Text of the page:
Would the people of the Indian subcontinent have been better off if they had attained independence as one country, rather that two?

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Many of the ethnic struggles and civil wars in former colonial areas can be traced to the fact that during the colonial period, European nations drew up territorial lines without regard to ethnicity, which often placed people with longstanding hostilities and other differences under the same governments. What is more,...

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Many of the ethnic struggles and civil wars in former colonial areas can be traced to the fact that during the colonial period, European nations drew up territorial lines without regard to ethnicity, which often placed people with longstanding hostilities and other differences under the same governments. What is more, European powers usually privileged one ethnic group over the others, or even created ethnic differences through their policies (e.g. the Hutu and Tutsi in Rwanda). Once the European power left, the tensions exploded, because often the borders remained the same as during the colonial era. By dividing, India and Pakistan avoided this problem, to the extent that it was possible. So I don't think a unified subcontinent would have been a viable option.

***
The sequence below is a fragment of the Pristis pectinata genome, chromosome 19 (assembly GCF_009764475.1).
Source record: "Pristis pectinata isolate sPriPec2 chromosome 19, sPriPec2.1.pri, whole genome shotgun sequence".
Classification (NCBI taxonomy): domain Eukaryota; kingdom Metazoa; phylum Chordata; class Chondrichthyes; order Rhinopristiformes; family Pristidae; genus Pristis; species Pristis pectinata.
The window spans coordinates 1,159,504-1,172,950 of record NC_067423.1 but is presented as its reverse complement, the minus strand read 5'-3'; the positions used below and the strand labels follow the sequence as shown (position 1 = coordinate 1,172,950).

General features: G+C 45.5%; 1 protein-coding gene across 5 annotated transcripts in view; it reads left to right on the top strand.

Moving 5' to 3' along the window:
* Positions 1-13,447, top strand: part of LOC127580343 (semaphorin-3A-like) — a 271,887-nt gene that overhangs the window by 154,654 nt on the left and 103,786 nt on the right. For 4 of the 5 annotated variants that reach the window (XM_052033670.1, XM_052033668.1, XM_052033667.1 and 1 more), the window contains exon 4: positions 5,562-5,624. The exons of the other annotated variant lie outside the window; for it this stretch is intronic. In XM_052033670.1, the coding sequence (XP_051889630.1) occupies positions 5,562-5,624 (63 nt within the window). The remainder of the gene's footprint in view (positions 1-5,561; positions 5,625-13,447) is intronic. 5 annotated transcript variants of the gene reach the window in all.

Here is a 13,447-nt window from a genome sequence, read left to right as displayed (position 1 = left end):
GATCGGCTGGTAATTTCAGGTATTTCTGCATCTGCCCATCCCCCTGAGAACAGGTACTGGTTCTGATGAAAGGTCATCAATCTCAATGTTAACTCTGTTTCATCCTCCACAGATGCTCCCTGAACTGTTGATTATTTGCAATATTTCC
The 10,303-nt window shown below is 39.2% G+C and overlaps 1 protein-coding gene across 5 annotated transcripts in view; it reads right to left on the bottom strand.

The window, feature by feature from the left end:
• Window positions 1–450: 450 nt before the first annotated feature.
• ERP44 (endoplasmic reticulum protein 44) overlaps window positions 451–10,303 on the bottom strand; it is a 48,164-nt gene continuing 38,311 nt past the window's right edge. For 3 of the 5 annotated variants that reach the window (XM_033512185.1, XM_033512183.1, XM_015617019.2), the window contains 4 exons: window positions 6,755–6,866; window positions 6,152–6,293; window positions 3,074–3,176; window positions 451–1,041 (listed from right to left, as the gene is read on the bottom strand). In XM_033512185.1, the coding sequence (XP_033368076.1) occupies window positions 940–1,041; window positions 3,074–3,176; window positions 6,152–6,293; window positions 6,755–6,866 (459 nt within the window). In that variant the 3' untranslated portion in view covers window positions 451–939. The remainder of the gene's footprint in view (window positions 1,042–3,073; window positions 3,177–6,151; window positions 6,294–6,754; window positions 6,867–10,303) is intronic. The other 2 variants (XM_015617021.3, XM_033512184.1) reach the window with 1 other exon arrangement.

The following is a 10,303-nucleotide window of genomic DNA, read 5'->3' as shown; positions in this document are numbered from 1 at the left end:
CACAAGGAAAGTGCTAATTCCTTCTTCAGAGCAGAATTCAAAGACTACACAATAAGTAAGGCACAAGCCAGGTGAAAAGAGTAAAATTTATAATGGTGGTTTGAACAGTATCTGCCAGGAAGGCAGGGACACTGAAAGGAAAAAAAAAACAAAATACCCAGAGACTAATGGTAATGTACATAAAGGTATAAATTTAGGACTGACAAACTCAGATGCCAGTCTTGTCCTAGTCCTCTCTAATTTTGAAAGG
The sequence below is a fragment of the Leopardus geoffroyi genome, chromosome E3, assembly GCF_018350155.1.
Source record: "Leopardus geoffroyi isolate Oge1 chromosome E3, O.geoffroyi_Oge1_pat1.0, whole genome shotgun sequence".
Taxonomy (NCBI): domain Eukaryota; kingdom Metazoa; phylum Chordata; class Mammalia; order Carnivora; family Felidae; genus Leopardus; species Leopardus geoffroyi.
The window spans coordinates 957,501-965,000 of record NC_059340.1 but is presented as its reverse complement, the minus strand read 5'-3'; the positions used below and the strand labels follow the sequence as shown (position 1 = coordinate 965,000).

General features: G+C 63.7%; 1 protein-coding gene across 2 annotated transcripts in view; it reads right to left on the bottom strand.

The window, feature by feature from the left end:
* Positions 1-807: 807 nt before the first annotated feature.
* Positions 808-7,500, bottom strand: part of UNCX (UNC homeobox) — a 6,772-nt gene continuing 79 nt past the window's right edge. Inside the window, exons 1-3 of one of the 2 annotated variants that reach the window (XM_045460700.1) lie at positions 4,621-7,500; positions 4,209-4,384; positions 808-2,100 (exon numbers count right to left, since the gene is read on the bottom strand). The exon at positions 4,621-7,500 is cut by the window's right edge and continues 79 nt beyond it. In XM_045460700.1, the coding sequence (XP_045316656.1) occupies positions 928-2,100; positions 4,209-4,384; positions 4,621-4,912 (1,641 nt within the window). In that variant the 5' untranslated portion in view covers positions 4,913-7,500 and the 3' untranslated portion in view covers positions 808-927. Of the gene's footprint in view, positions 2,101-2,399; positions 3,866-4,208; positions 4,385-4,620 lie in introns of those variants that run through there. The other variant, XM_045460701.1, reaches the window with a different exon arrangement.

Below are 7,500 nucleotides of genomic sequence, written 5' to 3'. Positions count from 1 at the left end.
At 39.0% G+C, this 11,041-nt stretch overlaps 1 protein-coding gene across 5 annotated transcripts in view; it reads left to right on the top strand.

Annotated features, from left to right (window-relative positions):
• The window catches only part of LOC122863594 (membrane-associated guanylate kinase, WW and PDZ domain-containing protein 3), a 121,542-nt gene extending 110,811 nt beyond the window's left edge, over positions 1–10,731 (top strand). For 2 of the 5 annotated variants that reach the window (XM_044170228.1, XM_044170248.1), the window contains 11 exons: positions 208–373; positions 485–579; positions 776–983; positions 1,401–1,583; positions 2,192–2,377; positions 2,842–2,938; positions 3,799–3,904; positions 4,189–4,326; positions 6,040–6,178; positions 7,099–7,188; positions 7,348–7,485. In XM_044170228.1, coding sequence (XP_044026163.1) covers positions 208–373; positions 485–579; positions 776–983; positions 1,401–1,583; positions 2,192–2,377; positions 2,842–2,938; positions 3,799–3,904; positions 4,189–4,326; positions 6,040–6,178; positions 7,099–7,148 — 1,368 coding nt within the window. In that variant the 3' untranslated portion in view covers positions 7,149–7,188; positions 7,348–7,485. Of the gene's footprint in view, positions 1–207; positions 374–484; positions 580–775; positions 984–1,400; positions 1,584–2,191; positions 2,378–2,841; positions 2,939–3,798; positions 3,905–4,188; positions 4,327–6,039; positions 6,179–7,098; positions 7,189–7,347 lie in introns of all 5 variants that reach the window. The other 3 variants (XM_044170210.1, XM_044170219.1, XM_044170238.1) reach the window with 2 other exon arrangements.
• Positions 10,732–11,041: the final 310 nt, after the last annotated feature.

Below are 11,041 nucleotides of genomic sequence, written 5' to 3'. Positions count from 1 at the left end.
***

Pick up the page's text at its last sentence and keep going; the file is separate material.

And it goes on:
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I've never heard of Italy referred to as a subcontinent.  If you are talking about India, I agree with the post above.  Since the split was amongst cultural lines, it probably saved a lot of internal strife and dissension.

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I don't think so.  I think that if they had become independent as one country, they would have ended up as two (or three as it is now) any way.  The split of Pakistan and Bangladesh indicates to me that the various parts of the subcontinent were not really likely to stay together.  Better to become independent as two than to have to split up.

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